Thorns and Healing – by Melissa Kane
Have you ever got a thorn stuck in your finger? The deep invisible ones are the most aggravating. My first instinct is to dig it out. Even then, there can be a tiny speck left unseen. Eventually, a sore spot forms and reddens, a painful reminder that the thorn is still there. You keep rubbing your fingers over the spot knowing what’s inside. All you can do is to wait for your body to push it up and out. Soon a puss pocket forms. Then one day, the infection will erupt, expelling the foreign body.
Maybe our bodies heal all wounds the same, even emotional trauma. It lies beneath the surface, hurting and unseen. Some of us try digging it out with therapy or working through it with vigorous exercise. Other times we do our best to numb it with substances and medication. But even medical professionals can’t reach the specks of trauma left deep inside. They leave sore spots on our tender souls. All we can do is wait for the eruption, if it ever happens.
Recently, I read a story about the lifelong physical, biological, and behavioral problems that sexual abuse victims suffer. The study confirms what many victims have known all their lives: it’s never really over. At least it’s confirmation, validation, proof. But the human body is an amazing thing. It automatically regenerates itself. We can try to speed up the process by changing where we live, what we do for a living, what we look like or even our names. But, ultimately, we just have to wait for our bodies to form a ‘puss pocket’ around the hurt. One day, the infection will erupt, expelling the trauma.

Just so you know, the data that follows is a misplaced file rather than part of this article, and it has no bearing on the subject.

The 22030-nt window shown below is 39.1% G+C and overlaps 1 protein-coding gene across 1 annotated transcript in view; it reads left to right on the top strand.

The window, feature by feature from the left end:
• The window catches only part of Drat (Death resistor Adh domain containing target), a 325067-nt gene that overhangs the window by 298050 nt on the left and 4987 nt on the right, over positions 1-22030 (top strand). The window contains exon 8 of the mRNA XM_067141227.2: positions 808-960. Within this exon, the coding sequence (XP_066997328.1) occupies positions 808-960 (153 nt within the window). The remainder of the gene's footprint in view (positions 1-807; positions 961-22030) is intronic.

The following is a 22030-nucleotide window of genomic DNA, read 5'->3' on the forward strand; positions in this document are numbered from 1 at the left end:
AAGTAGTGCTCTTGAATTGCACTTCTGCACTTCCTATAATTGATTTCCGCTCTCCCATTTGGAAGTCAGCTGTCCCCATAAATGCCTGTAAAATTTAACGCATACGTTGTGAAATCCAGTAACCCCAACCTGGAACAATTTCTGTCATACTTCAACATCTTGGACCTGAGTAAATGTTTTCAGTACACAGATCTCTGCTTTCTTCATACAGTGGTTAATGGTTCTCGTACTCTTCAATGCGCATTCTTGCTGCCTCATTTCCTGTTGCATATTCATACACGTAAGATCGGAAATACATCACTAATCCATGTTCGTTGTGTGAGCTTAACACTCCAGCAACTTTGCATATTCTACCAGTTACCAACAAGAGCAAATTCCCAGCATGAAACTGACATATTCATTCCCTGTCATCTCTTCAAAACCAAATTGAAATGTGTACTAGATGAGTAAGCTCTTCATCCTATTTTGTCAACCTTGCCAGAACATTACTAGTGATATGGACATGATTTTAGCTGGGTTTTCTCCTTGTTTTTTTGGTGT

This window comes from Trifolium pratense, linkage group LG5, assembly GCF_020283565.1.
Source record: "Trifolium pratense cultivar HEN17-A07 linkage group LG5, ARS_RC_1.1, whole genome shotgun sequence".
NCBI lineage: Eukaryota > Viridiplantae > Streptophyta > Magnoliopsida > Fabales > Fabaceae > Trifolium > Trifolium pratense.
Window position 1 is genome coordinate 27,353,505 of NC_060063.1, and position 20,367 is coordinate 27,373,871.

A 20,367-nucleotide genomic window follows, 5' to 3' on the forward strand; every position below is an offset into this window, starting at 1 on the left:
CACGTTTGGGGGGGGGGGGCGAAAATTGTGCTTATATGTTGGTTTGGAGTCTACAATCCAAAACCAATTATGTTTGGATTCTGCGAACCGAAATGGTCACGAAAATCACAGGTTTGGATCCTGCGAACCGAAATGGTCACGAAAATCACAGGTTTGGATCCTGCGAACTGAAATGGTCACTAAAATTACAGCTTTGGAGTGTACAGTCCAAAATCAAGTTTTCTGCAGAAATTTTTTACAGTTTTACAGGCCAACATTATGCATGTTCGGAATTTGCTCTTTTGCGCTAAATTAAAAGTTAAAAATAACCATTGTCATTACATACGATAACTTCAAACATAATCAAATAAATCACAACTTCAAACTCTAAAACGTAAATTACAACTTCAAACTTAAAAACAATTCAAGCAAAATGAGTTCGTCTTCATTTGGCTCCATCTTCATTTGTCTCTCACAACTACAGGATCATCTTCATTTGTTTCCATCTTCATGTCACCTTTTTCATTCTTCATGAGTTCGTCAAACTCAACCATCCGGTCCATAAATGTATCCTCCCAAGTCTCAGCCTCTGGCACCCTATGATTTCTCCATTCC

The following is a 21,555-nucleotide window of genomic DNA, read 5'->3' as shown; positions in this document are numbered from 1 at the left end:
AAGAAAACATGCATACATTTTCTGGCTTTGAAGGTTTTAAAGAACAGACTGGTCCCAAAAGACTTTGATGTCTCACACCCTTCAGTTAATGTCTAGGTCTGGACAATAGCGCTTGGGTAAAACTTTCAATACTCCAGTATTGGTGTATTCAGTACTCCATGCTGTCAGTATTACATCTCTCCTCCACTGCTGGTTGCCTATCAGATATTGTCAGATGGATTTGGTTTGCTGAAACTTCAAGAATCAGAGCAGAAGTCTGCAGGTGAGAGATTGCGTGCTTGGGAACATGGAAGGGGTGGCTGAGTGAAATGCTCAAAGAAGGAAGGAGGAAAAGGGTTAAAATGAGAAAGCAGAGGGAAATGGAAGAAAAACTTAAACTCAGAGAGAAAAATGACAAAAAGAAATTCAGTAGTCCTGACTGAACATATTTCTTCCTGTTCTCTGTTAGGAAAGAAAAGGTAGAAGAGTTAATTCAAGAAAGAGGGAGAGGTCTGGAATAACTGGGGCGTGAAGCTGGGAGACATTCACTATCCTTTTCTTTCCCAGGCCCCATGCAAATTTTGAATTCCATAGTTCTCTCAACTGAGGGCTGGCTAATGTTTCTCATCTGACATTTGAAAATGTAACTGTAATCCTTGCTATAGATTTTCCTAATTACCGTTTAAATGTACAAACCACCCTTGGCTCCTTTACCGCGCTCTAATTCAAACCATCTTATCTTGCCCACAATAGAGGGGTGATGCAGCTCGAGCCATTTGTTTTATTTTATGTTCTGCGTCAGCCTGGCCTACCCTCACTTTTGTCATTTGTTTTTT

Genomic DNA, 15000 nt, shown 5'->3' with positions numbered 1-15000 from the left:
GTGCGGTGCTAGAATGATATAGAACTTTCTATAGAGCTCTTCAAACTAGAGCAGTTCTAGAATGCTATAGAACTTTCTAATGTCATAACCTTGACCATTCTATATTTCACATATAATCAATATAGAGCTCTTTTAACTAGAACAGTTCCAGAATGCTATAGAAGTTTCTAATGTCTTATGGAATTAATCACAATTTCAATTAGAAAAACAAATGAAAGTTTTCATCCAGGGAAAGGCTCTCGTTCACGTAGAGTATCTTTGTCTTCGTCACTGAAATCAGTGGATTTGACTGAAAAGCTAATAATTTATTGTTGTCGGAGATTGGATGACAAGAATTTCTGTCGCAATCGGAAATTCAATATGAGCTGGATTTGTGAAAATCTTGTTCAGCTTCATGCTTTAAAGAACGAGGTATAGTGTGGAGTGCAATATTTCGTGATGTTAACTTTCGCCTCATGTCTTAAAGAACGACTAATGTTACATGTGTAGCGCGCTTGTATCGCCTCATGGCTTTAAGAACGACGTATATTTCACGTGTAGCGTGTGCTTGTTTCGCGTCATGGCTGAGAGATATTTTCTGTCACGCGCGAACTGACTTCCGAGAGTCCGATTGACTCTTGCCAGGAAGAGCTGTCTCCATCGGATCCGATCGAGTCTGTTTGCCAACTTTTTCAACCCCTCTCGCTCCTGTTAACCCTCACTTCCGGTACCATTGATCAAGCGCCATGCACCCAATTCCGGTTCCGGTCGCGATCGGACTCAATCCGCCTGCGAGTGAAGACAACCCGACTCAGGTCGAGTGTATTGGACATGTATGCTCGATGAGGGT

Some never get an eruption. Some of us systematically avoid it in a futile attempt to erase it from our existence. I’ve heard counselors repeat how things can only hurt you if you let them. But, that’s not true. Pain hurts. Trauma hurts. It’s part of being human. We can’t change that no matter how strong our sense of self is.
Time is the only remedy for easing those hurts. I so wish there was a faster method or a magic formula. A recipe to follow with careful measurements and instructions that would reset my body back to whole & happy. Yet those difficulties make us who we are. They shape us. They give us other gifts. Writing is my gift. Would I have developed this need to express thoughts on the page without the trauma? Perhaps not.